The release of MLB Pipeline’s Top 100 Prospects list for 2020 caps a two-week stretch during which we looked at the Top 10 prospects at each position. We’ll continue to break down our new Top 100 in different ways in the coming days, beginning with a look at which teams
The release of MLB Pipeline’s Top 100 Prospects list for 2020 caps a two-week stretch during which we looked at the Top 10 prospects at each position. We’ll continue to break down our new Top 100 in different ways in the coming days, beginning with a look at which teams are best represented on the list.
Nine different teams placed at least five players in this year’s Top 100, marking the fourth time in the past nine years -- MLB Pipeline expanded its list from 50 to 100 prospects in 2012 -- that that has occurred. It last happened in 2017, one year after there were an MLB Pipeline-record 11 clubs with at least five Top 100 prospects.
While nine clubs account for nearly half (46, to be exact) of the entire 2020 Top 100 this year, the Tampa Bay Rays, with their six Top 100 prospects, are the best-represented team this year, ending the San Diego Padres’ two-year reign.
Tampa Bay Rays
The Rays have placed six players in the Top 100 three different times since 2012, including twice in the past three years, and they’ve now had at least three representatives make the list in each of the last nine years.
Tampa Bay’s latest crop of top-prospect talent is headlined by 18-year-old shortstop Wander Franco, MLB Pipeline’s youngest-ever No. 1 overall prospect. He’s one of three Rays to rank inside the Top 50, left-hander Brendan McKay (No. 15) and middle infielder Vidal Brujan (No. 47). Xavier Edwards (No. 72), whom the Rays acquired from San Diego during the offseason, is the next highest-ranked Rays prospect on the Top 100, while right-handers Shane Baz and Brent Honeywell (Nos. 90 and 91, respectively) round out the last of their six representatives.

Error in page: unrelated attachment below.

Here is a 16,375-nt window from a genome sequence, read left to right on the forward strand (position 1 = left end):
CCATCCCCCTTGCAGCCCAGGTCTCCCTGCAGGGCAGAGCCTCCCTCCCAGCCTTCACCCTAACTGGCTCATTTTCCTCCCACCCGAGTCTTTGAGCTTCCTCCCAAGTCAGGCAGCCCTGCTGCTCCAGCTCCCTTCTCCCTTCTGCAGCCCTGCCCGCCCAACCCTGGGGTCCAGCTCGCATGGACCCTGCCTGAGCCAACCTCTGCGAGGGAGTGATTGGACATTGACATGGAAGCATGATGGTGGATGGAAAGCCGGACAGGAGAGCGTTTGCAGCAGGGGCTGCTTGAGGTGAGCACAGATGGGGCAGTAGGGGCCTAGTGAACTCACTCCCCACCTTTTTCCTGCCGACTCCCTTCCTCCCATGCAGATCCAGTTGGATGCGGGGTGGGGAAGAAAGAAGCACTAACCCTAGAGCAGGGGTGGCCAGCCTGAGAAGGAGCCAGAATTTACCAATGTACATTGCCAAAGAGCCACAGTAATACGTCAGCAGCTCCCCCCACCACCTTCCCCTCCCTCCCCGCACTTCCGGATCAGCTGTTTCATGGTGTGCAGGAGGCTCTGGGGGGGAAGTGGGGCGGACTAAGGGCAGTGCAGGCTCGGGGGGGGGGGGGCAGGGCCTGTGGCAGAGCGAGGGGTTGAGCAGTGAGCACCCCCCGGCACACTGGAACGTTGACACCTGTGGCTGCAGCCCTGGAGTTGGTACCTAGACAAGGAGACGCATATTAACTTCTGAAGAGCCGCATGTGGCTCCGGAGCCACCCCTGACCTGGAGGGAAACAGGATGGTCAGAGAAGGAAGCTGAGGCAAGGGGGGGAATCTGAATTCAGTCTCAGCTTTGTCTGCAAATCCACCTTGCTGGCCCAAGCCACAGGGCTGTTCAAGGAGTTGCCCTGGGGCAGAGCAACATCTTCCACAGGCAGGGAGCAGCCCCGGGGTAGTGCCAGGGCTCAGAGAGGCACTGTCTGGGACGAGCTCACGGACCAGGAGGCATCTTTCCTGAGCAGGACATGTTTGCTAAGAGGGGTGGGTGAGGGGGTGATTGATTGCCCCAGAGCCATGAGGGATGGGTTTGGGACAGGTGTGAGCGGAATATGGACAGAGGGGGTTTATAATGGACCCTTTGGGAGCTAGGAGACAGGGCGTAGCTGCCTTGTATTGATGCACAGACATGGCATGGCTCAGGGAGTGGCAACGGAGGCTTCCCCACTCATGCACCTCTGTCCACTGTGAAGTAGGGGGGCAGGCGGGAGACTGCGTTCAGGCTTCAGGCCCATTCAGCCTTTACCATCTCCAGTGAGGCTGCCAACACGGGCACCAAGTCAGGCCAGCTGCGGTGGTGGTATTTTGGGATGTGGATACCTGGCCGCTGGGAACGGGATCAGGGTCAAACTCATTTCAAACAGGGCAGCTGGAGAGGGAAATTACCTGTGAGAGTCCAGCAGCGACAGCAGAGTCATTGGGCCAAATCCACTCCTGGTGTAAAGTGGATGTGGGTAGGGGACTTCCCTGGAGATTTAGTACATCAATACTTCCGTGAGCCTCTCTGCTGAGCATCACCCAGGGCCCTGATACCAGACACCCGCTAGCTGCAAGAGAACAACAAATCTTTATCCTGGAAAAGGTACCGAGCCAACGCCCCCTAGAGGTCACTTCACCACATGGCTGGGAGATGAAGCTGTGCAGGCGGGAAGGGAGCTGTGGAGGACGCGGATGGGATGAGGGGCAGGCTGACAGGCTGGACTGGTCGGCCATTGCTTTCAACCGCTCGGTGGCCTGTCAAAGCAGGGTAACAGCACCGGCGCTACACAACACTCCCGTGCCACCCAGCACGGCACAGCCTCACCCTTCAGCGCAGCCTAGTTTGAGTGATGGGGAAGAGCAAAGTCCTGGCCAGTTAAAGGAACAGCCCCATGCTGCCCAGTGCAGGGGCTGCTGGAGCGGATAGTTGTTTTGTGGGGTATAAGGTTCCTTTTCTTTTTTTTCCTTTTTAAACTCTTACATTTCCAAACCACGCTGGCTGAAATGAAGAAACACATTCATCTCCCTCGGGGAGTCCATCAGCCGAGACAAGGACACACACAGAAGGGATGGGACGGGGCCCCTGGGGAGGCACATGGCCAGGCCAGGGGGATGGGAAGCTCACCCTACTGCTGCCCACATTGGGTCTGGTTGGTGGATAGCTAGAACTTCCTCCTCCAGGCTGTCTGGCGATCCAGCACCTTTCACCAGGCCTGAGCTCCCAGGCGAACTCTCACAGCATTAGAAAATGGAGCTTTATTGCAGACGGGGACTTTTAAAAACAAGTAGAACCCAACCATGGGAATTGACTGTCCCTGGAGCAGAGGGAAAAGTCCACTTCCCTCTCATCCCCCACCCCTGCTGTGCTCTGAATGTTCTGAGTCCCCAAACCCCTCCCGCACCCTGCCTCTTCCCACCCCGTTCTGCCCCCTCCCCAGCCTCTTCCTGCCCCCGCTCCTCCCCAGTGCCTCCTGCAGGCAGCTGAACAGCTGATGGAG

100 assigned for the No. 1 prospect, 99 for No. 2, etc.
|TEAM ||# ||PP |
|Padres ||5 ||341 |
|White Sox ||4 ||325 |
|Braves ||5 ||307 |
|Dodgers ||5 ||296 |
|Tigers ||4 ||296 |
|Rays ||6 ||292 |
|Mariners ||5 ||282 |
|Marlins ||5 ||224 |
|Giants ||5 ||221 |
|Twins ||5 ||214 |
|Orioles ||4 ||201 |
|Athletics ||3 ||198 |
|Cardinals ||3 ||181 |
|Royals ||3 ||173 |
|D-backs ||5 ||166 |
|Pirates ||3 ||159 |
|Phillies ||3 ||152 |
|Blue Jays ||3 ||122 |
|Angels ||2 ||117 |
|Cubs ||4 ||112 |
|Mets ||4 ||102 |
|Reds ||2 ||101 |
|Nationals ||2 ||84 |
|Astros ||1 ||82 |
|Rangers ||2 ||73 |
|Rockies ||1 ||72 |
|Yankees ||3 ||69 |
|Indians ||2 ||64 |
|Red Sox ||1 ||24 |
|Brewers ||0 ||0 |
Yet, based on Prospect Points (PP) -- No. 1 ranking equated to 100 Prospect Points, a No. 2 ranking to 99 and so on down to the No. 100 ranking amounting to one -- the Rays rank fifth among all 30 teams with 292. That total is down from the previous two years (‘19: 286; ’18: 345), though it’s still well above Tampa Bay’s 2012-19 average (245 PP).
San Diego Padres